Letters

Letters 04-13-2015

Perplexing Eighth Street Changes I’m writing to you about the way 8th Street in Traverse City is organized. I commute on 8th Street daily like hundreds of others.

115 Years of Injustice Investigative reporter Pat Sullivan’s March 23 article “BURNOUT” exposed for the first time to many northern Michigan residents the 115-year-old tragedy that took place at Burt Lake in October of 1900.

Kicking The Prop 1 Can “Proposal 1 consists of only 100 words, but if approved by voters on May 5, it would trigger into law thousands of other words in 10 bills passed by the state legislature in December.”

Expose The Republican Playbook There was much angst among Democratic Party loyalists after the November election about their failure to convey a strong populist message.

Unions Are Essential Thanks to Stephen Tuttle for pointing out in his recent column how we have had trade apprenticeships for decades throughout Michigan and other states.

Home · Articles · News · Random Thoughts · Off with their heads
. . . .

Off with their heads

Robert Downes - February 22nd, 2010
Off with their heads...?
In 1649, King Charles I placed his head on a chopping block in London and
had it removed “in one clean stroke” of a broadaxe.
Charles had made the mistake of becoming too big of a pain in the neck for
his subjects (pun intended). In addition to demanding more revenues from
Parliament under the notion that he was divinely ordained, he also
inflicted immense suffering on his people by embarking on two civil wars;
not to mention a great deal of religious meddling at a time when that
resulted in rivers of blood.
In the hubris of kings, he thought of himself as being “too big to be
allowed to fail.”
But during the second English Civil War, King Charles was captured and
tried for high treason. His execution sent a bad case of the shivvers
through the royalty of Europe; presumably they felt a curious itch around
their own collars.
Maybe it’s a stretch, but couldn’t this lesson from history be instructive
in our own troubles with the bankers who play the role of kings on Wall
Street?
Last week, President Obama made the point that 2008’s bailout of $787
billion for our biggest banks was necessary because it kept our country
from being plunged into another Great Depression. Who knows how many
people would be unemployed now if the government hadn’t taken that
politically unpopular step.
As it is, the disaster visited upon us by the irresponsible lending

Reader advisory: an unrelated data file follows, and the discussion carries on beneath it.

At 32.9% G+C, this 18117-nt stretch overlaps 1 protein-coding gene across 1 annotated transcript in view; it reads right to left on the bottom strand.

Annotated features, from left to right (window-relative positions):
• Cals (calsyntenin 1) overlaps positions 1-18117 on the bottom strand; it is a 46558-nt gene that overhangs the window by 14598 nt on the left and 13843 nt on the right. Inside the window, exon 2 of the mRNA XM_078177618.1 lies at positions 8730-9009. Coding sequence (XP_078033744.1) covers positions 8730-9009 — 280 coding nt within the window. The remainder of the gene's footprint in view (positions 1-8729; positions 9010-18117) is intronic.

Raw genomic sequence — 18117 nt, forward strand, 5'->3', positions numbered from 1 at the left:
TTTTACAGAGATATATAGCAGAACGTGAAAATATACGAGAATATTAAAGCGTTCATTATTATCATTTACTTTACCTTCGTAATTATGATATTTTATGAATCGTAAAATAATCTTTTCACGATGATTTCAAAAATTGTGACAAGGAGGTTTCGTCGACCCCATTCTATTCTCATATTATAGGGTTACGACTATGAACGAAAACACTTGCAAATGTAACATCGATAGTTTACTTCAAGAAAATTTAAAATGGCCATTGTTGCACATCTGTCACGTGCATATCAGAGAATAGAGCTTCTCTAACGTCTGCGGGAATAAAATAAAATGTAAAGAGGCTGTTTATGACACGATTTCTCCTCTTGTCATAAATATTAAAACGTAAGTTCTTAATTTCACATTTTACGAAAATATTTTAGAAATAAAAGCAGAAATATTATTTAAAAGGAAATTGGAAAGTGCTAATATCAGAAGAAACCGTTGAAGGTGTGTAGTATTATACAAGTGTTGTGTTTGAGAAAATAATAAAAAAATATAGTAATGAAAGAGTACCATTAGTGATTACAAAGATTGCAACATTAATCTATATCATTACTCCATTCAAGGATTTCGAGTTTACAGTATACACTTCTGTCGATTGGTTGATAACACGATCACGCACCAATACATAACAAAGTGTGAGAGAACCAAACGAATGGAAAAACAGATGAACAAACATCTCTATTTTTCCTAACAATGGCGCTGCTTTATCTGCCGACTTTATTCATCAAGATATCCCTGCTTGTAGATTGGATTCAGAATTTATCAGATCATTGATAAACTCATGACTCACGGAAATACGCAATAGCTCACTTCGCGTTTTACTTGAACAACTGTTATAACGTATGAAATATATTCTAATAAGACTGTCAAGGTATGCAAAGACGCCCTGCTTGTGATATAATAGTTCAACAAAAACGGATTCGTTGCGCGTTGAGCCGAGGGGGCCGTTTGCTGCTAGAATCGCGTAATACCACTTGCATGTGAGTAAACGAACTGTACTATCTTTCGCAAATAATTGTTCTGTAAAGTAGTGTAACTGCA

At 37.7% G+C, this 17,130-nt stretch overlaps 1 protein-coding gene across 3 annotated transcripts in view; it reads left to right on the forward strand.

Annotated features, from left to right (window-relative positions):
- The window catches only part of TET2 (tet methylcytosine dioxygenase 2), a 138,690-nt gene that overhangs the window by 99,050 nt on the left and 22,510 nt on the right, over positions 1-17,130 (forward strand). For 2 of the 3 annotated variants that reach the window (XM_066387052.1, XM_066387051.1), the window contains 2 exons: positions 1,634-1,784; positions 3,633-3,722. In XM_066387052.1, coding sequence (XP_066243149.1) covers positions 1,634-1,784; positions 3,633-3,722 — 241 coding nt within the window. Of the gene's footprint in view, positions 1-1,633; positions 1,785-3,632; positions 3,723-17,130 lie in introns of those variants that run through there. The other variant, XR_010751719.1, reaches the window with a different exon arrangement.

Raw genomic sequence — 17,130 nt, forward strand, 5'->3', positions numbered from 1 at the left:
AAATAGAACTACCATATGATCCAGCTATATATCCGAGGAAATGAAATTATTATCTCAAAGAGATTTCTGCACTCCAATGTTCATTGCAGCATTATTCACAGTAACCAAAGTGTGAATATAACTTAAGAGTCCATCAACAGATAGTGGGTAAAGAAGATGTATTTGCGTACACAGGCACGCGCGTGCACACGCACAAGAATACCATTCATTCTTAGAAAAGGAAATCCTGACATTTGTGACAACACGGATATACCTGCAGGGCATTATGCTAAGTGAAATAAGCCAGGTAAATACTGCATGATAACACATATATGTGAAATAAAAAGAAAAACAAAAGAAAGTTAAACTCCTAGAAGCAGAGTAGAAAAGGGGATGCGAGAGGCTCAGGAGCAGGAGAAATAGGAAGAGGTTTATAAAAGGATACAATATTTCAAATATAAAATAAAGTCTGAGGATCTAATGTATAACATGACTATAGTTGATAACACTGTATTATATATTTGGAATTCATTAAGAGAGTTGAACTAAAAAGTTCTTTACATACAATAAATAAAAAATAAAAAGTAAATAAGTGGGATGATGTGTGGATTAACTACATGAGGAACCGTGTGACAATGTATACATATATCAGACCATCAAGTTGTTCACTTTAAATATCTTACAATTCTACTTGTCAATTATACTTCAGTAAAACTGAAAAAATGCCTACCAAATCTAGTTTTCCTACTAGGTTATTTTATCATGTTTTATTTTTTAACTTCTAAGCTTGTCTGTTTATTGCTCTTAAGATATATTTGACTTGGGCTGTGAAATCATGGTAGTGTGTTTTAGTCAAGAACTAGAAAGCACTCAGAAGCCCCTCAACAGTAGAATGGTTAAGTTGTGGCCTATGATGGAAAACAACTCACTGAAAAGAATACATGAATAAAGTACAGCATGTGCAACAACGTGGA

practices of America’s biggest banks has been cited as being responsible
for the loss of 8.4 million jobs.
Perhaps that‘s not “high treason,” but it seems close enough for Congress
to start fetching some kind of axe.
President Obama’s remarks came on the heels of a bombshell story in the
New York Times which revealed that Goldman Sachs, JP Morgan Chase and
other banks had concealed their reckless loans to Greece, allowing that
rickety, antique country to borrow far beyond its means with no
conceivable way of paying back investors.
Now, those bad deals are coming back to haunt America because they’ve
undermined Europe’s currency: the euro. When the value of the euro goes
down, it raises the value of the dollar, which means that U.S. products
cost more overseas. This means that the actions of Wall Street bankers
have once again created a situation where American jobs are lost, and just
when a recovery seems at hand. And that undermines the entire country,
with fewer tax dollars to pay for programs such as education and Social
Security.
As a result of hiding its borrowing from investors and regulators, Greece
now owes $300 billion. Waiting in the wings are similar disasters in
Portugal, Ireland and Spain. And again, the outcome will mean another
slam at America’s unemployed.
This is not to mention all of the billions lost in the 401k retirement
plans of American workers whose investments are continually jerked around
by the irresponsible actions of firms such as Goldman Sachs.
When is someone in Congress going to step up to the plate and say “Off
with their heads!” for the royalty of Wall Street who seem to feel they
have the divine right to wreak endless harm on America?
Not in a literal sense (satisfying though that might be), but it seems
high time to consider breaking these banks up the way that the monopoly of
“Ma Bell” AT&T was splintered in 1984. Or at least, tax these bandits and
their bonuses until they‘ve got nothing left but their underwear.
The banks argued that they were literally “too big to be allowed to fail”
when they sent one-third of the world’s economic value up in smoke. But
the latest betrayal in Europe makes you wonder if they are “too big to be
allowed to exist.”
Northern Michigan offers a model for a bank that succeeded by doing things
by the book: Northwestern Bank, which has branches in 18 communities,
didn’t need any bail-out funds because they resisted the urge to make
shaky loans and dubious mortgages at a time when that was all the rage.
They held to the principles of good business practices and today are
widely considered to be the most solvent and successful bank in Northern
Michigan.
We need to demand that same integrity from the largest banks and
investment firms in America because jobs and retirement funds are on the
line here -- not to mention the ramifications for Social Security,
Medicare, education and social programs which will go begging as a result
of this continuing disaster.
***
Footnote: Getting back to good King Charles... Oliver Cromwell, who
became dictator of England after the king’s death, was so kind as to let
relatives sew Charles’ head back on his body so that he could be
presentable for his funeral. Perhaps a similar courtesy could be extended
to the kings of Wall Street.

 
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